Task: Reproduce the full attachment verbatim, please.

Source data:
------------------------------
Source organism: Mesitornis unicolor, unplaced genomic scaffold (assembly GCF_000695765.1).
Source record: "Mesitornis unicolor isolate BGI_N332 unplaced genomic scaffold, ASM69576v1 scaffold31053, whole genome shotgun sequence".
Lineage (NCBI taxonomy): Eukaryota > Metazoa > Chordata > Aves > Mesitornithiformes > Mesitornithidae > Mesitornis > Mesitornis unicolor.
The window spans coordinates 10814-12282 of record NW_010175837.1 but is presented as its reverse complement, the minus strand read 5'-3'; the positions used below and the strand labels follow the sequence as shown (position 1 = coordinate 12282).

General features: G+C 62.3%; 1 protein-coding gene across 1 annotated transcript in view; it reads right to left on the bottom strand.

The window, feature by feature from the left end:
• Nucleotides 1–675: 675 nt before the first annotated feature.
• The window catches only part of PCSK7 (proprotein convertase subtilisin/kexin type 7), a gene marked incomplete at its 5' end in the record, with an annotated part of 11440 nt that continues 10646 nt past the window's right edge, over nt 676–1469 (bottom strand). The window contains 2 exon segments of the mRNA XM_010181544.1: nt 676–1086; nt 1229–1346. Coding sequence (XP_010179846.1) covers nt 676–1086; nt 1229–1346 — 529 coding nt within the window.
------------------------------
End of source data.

Source organism: Mesitornis unicolor, unplaced genomic scaffold (assembly GCF_000695765.1).
Source record: "Mesitornis unicolor isolate BGI_N332 unplaced genomic scaffold, ASM69576v1 scaffold31053, whole genome shotgun sequence".
Lineage (NCBI taxonomy): Eukaryota > Metazoa > Chordata > Aves > Mesitornithiformes > Mesitornithidae > Mesitornis > Mesitornis unicolor.
The window spans coordinates 10814-12282 of record NW_010175837.1 but is presented as its reverse complement, the minus strand read 5'-3'; the positions used below and the strand labels follow the sequence as shown (position 1 = coordinate 12282).

General features: G+C 62.3%; 1 protein-coding gene across 1 annotated transcript in view; it reads right to left on the bottom strand.

The window, feature by feature from the left end:
• Nucleotides 1–675: 675 nt before the first annotated feature.
• The window catches only part of PCSK7 (proprotein convertase subtilisin/kexin type 7), a gene marked incomplete at its 5' end in the record, with an annotated part of 11440 nt that continues 10646 nt past the window's right edge, over nt 676–1469 (bottom strand). The window contains 2 exon segments of the mRNA XM_010181544.1: nt 676–1086; nt 1229–1346. Coding sequence (XP_010179846.1) covers nt 676–1086; nt 1229–1346 — 529 coding nt within the window.